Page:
New year of­fers clean slate

The Star Early Edition - - OPINION & ANALYSIS - RAY MCCAULEY

Pas­tor Ray McCauley is the pres­i­dent of Rhema Fam­ily Churches and co-chair­man of the Na­tional Re­li­gious Lead­ers Coun­cil

IT IS the be­gin­ning of the year, and the one com­mon thing around this time are New Year’s res­o­lu­tions. We all make them, and they range from shed­ding a few ki­los, to be­ing a bet­ter hus­band or wife, to do­ing well in our stud­ies, to be­com­ing more spir­i­tual.

There is some­thing I like about this an­nual rit­ual. For­get the fact that some of th­ese res­o­lu­tions are bro­ken no sooner than they are made. Let us con­sider what re­ally lies be­hind th­ese res­o­lu­tions.

I be­lieve that at the core of the res­o­lu­tions is the de­sire by each of us to be a bet­ter per­son. Through­out my life, I have never come across a per­son whose New Year’s res­o­lu­tion is to regress in life. Th­ese res­o­lu­tions are al­ways about do­ing bet­ter or be­ing bet­ter.

Some­how, it is in­nate in us to want to be bet­ter than what we are today and to have more than what we have at present.

This says to me that we all know we were des­tined to be greater than what we are. All we need is the dis­ci­pline to keep to the res­o­lu­tions we make and to fol­low them up with the req­ui­site ac­tions. For ex­am­ple, you can’t lose ki­los if you overeat and don’t ex­er­cise.

Se­condly, we make New Year’s res­o­lu­tions be­cause we know deep down that we fall short. And with this comes a sense of guilt. This in it­self is a pow­er­ful prin­ci­ple, both phys­i­cally and spir­i­tu­ally.

Guilt in and of it­self is not bad. I know this goes against today’s cul­ture where peo­ple are en­cour­aged to do and be­have in any way with­out feel­ing guilty. But one can never im­prove one’s con­di­tion un­til there is a re­al­i­sa­tion about one’s cur­rent in­ad­e­quacy.

Al­co­holics, on their way to re­cov­ery, are taught to first ac­knowl­edge they have a prob­lem. They must see that they fall short of what they ought to be.

In churches, we teach peo­ple to re­pent when they have com­mit­ted sin. Re­pen­tance can­not take place if it is not pre­ceded by a guilt and a re­al­i­sa­tion that one has fallen short of God’s stan­dards.

To the ex­tent that New Year’s res­o­lu­tions are an ac­knowl­edge­ment that there are ar­eas in our lives where we have fallen short, we should wel­come them.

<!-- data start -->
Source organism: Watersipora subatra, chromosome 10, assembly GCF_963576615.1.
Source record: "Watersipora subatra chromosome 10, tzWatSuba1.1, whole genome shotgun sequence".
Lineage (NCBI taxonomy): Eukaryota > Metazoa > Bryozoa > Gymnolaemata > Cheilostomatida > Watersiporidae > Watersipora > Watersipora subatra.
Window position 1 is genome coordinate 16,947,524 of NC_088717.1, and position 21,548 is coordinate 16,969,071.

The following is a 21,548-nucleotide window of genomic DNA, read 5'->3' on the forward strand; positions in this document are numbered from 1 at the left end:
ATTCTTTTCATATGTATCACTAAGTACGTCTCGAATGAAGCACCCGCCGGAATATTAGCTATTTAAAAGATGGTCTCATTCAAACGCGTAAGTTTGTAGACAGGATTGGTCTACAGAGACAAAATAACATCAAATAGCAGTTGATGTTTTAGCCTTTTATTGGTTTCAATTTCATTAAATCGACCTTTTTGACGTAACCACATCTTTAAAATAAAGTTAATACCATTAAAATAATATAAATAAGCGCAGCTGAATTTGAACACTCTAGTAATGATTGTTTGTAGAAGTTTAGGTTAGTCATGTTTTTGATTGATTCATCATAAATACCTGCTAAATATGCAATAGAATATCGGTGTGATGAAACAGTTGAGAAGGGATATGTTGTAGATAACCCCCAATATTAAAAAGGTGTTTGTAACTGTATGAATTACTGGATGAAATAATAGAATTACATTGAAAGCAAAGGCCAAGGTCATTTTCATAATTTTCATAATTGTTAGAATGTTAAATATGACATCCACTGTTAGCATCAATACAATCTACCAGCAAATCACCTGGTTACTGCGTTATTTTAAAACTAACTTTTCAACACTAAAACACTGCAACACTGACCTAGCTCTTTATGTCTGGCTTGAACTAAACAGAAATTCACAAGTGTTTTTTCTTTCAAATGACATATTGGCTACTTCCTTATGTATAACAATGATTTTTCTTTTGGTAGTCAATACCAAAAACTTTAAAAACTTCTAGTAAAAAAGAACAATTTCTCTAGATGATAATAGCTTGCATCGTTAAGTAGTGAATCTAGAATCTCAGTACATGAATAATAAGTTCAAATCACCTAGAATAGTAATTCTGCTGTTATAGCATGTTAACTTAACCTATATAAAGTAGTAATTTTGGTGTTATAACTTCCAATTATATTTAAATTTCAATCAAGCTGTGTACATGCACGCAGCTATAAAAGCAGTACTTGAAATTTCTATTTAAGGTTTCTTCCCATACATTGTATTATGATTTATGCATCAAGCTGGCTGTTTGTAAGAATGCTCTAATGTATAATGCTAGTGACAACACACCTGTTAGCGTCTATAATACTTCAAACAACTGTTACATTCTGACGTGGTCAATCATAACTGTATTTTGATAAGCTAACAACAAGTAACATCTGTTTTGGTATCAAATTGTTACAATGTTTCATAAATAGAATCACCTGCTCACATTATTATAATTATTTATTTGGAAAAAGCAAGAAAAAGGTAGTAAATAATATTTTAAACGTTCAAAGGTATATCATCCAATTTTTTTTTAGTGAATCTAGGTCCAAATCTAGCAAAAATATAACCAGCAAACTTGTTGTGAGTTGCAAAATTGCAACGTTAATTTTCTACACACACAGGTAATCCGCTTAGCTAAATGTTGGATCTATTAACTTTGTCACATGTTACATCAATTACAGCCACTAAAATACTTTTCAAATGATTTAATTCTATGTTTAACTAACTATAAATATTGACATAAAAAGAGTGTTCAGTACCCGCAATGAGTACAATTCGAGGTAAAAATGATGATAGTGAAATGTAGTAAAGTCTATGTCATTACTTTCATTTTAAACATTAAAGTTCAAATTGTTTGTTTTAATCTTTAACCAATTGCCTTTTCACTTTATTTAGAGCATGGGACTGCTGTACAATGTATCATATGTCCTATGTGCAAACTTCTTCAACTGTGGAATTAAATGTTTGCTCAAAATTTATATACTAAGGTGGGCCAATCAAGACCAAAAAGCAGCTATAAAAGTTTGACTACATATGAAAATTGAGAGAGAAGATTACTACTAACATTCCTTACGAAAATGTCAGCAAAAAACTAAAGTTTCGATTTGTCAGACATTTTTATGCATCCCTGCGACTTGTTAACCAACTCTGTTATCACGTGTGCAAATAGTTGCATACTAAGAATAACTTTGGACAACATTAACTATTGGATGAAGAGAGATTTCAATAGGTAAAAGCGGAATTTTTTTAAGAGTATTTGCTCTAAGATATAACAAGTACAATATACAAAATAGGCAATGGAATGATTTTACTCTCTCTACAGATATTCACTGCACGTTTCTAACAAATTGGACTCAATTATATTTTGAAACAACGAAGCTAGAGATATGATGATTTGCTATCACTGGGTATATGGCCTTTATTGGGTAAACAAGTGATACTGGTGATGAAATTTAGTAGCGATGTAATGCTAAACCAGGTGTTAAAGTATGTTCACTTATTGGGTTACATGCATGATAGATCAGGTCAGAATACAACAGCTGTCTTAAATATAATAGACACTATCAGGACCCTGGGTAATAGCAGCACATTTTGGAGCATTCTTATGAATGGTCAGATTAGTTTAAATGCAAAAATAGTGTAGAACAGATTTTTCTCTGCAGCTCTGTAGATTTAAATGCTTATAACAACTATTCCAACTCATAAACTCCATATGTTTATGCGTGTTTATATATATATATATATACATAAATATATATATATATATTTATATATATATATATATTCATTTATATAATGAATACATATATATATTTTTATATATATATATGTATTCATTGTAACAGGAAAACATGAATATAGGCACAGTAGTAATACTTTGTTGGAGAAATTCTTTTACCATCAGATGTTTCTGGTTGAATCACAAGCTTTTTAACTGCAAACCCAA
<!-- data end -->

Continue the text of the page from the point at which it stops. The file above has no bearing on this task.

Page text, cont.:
New Year’s res­o­lu­tions are also about sec­ond chances. We all de­serve a sec­ond chance.

Some of our last year’s res­o­lu­tions might not have ma­te­ri­alised but we have an­other op­por­tu­nity this year to try to make them work.

Many suc­cess­ful peo­ple in life didn’t make it af­ter the first go. Some failed a cou­ple of times be­fore they achieved their break­through.

Such is life. The test of life is a mul­ti­part exam and re­minds us never to give up on our­selves. God doesn’t.

To the stu­dent who didn’t make it last year, you have an­other op­por­tu­nity this year to work harder. Pick your­self up and give it an­other try. To the ath­lete who didn’t get the de­sired medal, 2017 beck­ons and is giv­ing you an­other chance. Even as a coun­try, there are ar­eas in which we slipped up and fell last year.

Pol­i­cy­mak­ers and those who gov­ern us have an­other op­por­tu­nity this year to make right what went wrong last year. I im­plore them not to squan­der the op­por­tu­ni­ties the year pro­vides.

Lastly, New Year’s res­o­lu­tions are about the de­sire to put the past be­hind us. Hu­man be­ings are not wired to tie weights to their an­kles. That slows us down. We are de­signed to move on – that is why our eyes look­ing ahead, not back­wards.

We make new res­o­lu­tions be­cause we want to move for­ward. How­ever, you can’t move for­ward while you have one foot on the brakes. Re­lease the past year’s hurts and dis­ap­point­ments.

The en­ergy it takes to hang on to the past will hold you back from achiev­ing what you can in 2017.

And that holds true for in­di­vid­u­als, or­gan­i­sa­tions and na­tions.

I am pos­i­tive and filled with hope that this year will be a bet­ter one for South Africa than 2016 was.

Let us have great ex­pec­ta­tion and work to­gether to en­sure that it is.

As a na­tion we must never lose hope that our econ­omy will grow, more jobs will be cre­ated, cor­rup­tion will be rooted out and the govern­ment will do things bet­ter this year.

Wish­ing you and our coun­try a blessed and pros­per­ous 2017.

Pas­tor Ray McCauley is pres­i­dent of the Rhema fam­ily churches and co-chair­per­son of the Na­tional Re­li­gious Lead­ers Coun­cil

Par­tic­i­pants of the New Year’s dip race to­wards a lake on the North Sea beach of Burhave in Ger­many. More than 170 swim­mers brace them­selves to take the chill­ing dip to usher in the new year.

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